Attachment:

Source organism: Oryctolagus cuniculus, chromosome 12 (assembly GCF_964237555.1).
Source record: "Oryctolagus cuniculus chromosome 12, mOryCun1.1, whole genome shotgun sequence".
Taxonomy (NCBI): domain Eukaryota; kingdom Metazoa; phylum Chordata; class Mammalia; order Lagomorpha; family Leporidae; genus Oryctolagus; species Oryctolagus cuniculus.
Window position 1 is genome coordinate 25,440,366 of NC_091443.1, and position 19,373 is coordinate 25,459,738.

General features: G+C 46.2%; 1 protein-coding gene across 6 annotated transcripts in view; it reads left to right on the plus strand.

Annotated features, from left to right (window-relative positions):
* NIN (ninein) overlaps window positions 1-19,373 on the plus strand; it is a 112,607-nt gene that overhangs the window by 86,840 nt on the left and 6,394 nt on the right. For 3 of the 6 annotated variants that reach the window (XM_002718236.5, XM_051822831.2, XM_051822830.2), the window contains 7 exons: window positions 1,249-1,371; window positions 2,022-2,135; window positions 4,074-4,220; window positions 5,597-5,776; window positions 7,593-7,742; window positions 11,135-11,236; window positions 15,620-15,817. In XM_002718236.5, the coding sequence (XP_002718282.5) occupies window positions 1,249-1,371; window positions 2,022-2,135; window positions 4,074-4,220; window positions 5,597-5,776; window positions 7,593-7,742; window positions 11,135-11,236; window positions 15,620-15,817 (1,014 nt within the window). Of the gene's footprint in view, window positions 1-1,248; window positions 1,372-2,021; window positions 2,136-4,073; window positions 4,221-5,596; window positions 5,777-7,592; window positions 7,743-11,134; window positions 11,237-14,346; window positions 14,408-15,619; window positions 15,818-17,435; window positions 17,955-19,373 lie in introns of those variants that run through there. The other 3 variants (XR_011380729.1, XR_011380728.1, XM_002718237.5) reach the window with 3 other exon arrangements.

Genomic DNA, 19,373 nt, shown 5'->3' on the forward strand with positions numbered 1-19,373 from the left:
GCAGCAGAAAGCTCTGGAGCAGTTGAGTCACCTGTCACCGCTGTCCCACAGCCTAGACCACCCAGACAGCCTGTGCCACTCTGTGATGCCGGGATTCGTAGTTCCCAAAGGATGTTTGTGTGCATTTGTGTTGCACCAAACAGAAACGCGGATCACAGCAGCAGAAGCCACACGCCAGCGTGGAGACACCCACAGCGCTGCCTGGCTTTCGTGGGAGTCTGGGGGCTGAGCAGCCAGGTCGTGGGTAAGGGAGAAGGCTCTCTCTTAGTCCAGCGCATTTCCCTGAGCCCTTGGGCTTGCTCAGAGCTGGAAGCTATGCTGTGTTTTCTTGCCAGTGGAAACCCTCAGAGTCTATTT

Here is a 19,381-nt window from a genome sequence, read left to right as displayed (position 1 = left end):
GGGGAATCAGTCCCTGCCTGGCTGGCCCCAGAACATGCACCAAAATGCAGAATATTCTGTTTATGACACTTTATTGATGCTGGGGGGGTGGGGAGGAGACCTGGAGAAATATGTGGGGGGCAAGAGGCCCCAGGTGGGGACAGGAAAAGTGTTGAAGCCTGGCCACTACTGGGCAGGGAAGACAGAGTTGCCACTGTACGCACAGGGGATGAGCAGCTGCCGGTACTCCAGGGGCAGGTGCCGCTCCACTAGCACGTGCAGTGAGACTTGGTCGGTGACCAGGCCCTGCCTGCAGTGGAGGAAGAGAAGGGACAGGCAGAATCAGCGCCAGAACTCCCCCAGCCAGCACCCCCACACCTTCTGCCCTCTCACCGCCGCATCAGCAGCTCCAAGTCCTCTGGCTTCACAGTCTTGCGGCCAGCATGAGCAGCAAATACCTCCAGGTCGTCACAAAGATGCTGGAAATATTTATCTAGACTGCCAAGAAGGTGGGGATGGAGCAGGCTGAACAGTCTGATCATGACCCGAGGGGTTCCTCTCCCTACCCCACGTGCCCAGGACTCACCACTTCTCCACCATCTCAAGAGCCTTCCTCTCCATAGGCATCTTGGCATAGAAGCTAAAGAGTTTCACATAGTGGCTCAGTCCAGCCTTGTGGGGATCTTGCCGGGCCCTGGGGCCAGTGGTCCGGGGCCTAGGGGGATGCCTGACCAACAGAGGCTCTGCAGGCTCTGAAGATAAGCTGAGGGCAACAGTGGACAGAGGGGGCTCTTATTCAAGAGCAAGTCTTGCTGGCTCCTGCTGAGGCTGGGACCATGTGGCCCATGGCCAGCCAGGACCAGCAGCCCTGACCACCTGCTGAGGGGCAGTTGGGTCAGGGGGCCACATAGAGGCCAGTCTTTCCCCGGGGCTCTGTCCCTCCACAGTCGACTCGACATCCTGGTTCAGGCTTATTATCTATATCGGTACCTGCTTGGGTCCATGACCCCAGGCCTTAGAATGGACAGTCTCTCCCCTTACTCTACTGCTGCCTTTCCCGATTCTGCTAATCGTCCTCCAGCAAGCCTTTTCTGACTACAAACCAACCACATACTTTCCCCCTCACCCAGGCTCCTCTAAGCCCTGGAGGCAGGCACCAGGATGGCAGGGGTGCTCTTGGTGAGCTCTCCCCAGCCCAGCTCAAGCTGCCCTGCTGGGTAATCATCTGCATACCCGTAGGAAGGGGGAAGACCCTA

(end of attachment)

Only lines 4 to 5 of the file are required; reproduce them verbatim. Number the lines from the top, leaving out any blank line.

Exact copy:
Window position 1 is genome coordinate 25,440,366 of NC_091443.1, and position 19,373 is coordinate 25,459,738.

General features: G+C 46.2%; 1 protein-coding gene across 6 annotated transcripts in view; it reads left to right on the plus strand.